Honestly, stressful! Planning an event while the world shuts down is tough, but our team was able to shift and adapt and make it work––all through Zoom meetings and phone calls from our respective quarantines. Tyler Brklacich, the Out & Allies Club president, was awesome in reworking logistics and figuring out how to work with sponsors in the middle of a pandemic.
The main con is that we don’t get to physically come together for a beautiful event ahead of Madrid’s Pride festival (which will also be virtual this year). But the pro is bigger––while the event has always been large, you can’t reach everyone who might be interested in the event from Madrid. Being online opens that door to anyone in the world.
What made you pursue a leadership position for the LGBT+@Work conference?
I mean, honestly, I wanted to be a part of building something special and something that I thought was important. The fight for LGBTQ+ equality is still far from over. The fact that it was only this week––in 2020––that the Supreme Court ruled that LGBTQ+ people can’t be fired based on their sexual orientation or gender identity is telling. And that’s only the tip of the topic––homosexuality itself is still illegal in 73 countries.
This conference isn’t going to eliminate those issues, but creating a space for leaders in the community to share their stories, ideas, and give the audience actionable things to do to improve their own communities is huge. It’s through this kind of education, listening, and understanding that we keep pushing forward towards progress.
And on a personal note, I wasn’t “out” yet while I was in college, and my own journey to self-acceptance and pride in who I am took a little while. I knew that co-leading the conference would be something special for me, and I wanted to take those steps in becoming a leader for my community.
How do you think companies can move beyond diversity quotas and become authentic allies?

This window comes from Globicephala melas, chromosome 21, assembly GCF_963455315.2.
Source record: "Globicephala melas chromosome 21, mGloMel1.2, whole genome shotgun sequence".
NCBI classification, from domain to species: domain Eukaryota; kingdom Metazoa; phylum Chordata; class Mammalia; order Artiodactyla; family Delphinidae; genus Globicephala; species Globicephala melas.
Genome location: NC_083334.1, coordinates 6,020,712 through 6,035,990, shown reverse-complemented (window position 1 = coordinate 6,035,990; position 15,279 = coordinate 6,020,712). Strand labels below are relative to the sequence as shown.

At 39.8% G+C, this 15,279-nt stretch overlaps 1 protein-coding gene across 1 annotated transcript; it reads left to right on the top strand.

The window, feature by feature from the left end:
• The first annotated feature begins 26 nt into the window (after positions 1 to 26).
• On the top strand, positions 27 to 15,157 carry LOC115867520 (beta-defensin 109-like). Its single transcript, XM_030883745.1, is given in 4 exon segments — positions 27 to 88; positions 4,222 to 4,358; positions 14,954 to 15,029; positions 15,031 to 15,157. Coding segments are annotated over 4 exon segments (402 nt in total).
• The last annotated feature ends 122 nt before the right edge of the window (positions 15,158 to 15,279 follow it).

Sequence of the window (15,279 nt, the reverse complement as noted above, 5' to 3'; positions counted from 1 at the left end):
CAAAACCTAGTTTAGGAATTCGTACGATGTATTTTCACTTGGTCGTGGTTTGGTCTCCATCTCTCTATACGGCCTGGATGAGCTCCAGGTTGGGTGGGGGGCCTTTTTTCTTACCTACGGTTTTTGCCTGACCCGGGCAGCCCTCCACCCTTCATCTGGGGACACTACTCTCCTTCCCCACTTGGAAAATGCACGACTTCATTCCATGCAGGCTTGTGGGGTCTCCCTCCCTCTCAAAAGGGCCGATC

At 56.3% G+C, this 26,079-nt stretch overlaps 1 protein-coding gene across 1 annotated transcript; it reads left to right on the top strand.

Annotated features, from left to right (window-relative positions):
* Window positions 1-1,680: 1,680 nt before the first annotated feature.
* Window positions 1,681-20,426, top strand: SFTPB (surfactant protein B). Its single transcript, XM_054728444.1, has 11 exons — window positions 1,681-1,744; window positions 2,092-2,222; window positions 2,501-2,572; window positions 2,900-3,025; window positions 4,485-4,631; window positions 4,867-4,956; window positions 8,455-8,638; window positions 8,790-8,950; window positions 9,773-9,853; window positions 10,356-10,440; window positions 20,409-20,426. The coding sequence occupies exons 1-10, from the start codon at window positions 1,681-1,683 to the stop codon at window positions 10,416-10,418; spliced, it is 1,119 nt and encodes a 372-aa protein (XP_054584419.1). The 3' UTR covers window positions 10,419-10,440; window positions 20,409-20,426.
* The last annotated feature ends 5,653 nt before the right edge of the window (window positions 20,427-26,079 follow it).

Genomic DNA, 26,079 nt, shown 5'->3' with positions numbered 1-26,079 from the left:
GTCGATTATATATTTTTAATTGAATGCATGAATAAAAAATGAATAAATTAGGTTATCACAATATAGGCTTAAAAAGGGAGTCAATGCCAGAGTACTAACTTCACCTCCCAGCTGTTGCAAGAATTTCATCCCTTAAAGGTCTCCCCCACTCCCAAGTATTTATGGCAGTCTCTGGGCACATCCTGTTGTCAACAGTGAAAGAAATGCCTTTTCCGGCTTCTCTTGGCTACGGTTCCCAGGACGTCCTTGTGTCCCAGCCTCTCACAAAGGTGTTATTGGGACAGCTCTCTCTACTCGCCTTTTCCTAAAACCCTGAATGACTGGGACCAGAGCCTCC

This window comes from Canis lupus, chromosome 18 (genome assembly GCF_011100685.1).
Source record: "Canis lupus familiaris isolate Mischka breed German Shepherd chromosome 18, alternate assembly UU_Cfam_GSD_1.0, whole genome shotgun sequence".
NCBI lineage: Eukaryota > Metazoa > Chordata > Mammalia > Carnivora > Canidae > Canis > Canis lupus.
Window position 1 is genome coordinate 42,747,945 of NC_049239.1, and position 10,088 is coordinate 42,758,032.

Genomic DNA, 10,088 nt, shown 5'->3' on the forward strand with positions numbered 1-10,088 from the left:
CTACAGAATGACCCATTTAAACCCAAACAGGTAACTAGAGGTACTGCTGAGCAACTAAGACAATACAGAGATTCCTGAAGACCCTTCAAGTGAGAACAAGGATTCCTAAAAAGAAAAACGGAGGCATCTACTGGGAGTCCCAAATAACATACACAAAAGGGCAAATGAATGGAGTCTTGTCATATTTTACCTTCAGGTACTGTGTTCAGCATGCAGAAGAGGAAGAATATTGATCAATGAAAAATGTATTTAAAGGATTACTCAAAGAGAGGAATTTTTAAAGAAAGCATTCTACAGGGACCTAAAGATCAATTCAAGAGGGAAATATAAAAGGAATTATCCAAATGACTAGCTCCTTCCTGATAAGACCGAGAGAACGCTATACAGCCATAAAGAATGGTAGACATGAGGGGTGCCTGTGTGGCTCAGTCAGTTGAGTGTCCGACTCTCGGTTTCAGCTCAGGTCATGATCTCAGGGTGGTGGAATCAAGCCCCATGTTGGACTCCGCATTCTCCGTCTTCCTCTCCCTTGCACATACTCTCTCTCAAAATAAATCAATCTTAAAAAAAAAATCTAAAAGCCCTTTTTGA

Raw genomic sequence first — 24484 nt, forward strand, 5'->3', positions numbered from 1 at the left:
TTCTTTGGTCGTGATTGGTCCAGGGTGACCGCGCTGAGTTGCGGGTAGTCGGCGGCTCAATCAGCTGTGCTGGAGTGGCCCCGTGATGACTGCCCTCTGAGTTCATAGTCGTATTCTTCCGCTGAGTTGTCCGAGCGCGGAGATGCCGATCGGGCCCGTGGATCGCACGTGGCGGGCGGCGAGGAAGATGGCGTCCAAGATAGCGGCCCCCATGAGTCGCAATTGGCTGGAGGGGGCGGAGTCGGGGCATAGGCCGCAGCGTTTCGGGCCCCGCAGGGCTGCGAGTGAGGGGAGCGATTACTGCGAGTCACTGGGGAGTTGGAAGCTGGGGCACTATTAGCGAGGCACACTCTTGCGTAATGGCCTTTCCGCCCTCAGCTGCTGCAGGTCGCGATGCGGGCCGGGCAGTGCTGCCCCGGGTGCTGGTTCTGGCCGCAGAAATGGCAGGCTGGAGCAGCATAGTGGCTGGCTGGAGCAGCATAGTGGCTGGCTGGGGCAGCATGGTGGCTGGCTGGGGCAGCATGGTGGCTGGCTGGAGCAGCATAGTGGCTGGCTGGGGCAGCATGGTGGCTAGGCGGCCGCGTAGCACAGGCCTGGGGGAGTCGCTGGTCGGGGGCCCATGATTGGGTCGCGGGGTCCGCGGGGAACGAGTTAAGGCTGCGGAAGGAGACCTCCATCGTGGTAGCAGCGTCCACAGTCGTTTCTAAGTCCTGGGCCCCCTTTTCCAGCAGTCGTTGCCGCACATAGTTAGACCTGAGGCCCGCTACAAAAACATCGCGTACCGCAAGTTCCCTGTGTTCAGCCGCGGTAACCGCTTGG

A lot of companies and business leaders are now prioritizing diversity and inclusion in the workplace, and it’s wonderful to see. A lot of change in the world happens at the corporate level.
But what’s key is authenticity––if your company turns its logo rainbow for Pride Month but fails to support the LGBTQ+ community throughout the rest of the year, are you really an ally?
With inclusive leadership at the core and a year-round commitment to supporting minority communities at work, companies can truly become genuine allies and build workplace cultures that work for all.
Eddie Carrillo is from San Diego, California. He got his bachelor’s degree in economics from UC San Diego and is now pursuing the Master in Digital Marketing at IE HST. He’s a marathon runner, a writer, and spends a lot of time listening to music. Connect with him on Instagram, LinkedIn, or via email.
This interview was conducted by Meag Gardner, who has been working in content creation and editing for the past four years. She now proudly serves as Rewire Mag’s Editor-in-Chief, and works hard to ensure its content inspires current and future HST students to drive change in the new world of work. Link up with her here.